storm still rages! Given the systemic nature of racism and the ideology of
superiority which underpins and sustains it, both during Apartheid and
now, it feeds a pecking order, hierarchies between different ethnic groups
in South Africa with the Tsonga,Venda and Shangaan at the bottom of the
ladder. But then came people from North of the Limpopo and Zambezi, and
irrational though it may be, the poor and marginalised in South Africa are
not too eager to share the land of milk and honey with them, especially if it
is already, for them , in short supply! So a lower rank of the ladder is quickly
So the Presidents statement that these are our brothers and sisters who
provided shelter and assistance for us in exile will be cold comfort for the
poor who were not in exile, suffered under Apartheid and thought it will be
a better life for all post 1994, but by and large it has not been for them; only for a fortunate few.
So, a peace bus from Gauteng to KZN to provide solidarity to the more than
2000 displaced from their homes is a laudable gesture of support especially
with basic necessities through Gift of the Givers. But for Government and
Church alike, the questions remain: Why did the need to flee from their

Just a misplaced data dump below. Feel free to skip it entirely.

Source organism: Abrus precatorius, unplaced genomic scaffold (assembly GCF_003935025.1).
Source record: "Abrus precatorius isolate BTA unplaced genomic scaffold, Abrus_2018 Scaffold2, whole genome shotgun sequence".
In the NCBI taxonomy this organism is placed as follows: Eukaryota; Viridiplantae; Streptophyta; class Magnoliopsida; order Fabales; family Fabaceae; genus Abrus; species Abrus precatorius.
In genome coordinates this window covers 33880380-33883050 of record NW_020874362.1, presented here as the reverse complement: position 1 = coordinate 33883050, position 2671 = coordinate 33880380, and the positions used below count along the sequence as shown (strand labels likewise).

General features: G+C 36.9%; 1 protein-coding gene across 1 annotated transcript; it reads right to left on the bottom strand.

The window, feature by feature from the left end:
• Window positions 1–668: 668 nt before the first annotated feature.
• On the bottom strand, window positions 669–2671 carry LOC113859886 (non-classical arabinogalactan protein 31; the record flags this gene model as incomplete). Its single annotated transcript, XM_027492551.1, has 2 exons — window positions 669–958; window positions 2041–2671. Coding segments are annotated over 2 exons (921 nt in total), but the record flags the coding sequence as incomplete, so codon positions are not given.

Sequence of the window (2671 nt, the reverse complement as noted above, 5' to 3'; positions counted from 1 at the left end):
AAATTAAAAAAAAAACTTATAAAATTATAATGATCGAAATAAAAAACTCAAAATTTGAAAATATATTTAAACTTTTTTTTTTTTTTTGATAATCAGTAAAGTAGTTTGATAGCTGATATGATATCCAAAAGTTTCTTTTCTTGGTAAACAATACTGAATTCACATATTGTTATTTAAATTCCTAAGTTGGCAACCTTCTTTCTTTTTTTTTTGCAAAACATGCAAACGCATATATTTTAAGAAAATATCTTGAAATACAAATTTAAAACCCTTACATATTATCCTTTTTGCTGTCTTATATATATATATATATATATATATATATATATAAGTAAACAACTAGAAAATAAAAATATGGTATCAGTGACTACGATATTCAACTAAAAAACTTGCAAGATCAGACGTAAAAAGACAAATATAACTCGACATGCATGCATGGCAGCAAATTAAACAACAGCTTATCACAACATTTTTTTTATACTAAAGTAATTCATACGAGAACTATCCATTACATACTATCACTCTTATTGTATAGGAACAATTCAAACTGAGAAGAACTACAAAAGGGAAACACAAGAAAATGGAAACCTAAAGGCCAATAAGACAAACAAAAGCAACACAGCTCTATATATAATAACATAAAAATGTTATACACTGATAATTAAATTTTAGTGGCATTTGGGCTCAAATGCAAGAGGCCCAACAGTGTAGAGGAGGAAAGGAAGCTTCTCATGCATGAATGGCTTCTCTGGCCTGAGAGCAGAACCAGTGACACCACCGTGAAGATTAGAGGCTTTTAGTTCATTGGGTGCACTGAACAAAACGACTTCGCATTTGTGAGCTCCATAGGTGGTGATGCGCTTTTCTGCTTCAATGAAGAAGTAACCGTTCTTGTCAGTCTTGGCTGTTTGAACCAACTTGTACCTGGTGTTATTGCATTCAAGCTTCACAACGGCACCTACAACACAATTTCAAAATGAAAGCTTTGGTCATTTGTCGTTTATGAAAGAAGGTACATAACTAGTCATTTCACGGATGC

homes in an area of abject poverty? We cannot every time only pick up the
pieces. It is time to consistently and urgently address the root causes which
feed this Afrophobia. We Express our deepest sympathy and sense of shame
to the families of those who died in this irrational violence

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News Brief
The Synod Secretary Rev Ndlazi and the Central Region Chairperson
Rev Hess with the IMB Central region IMB members leading a march
to deliver the General Seceretary Rev Alistair Arends statement about
the church's non tolerance to Xenophobia/ Afrophobia. We would like
say a big thank you to the leadership, the President Mrs Mpho Mooketsi for reaching out and providing food parcels that were received by
the ward councillor together with the UCCSA statement.

Common Leadership
The meeting
was very
convivial and
hopeful, and a
lot of
was done.

The Officers of the Denomination Rev Phillip Strydom (UCCSA President),Rev Alistair Arends (UCCSA General Secretary),Rev Mosweu
Simane(UCCSA President Elect and Mrs Florince Norris(UCCSA
Tresurer) visited the UCCSA Zimbabwe Synod Conference. During that
time they met with Synod leadership, retired ministers and took part in
the activities of the Synod. It is hoped that through this visits a sense of
oneness, support and common vision for the Church will be achieved.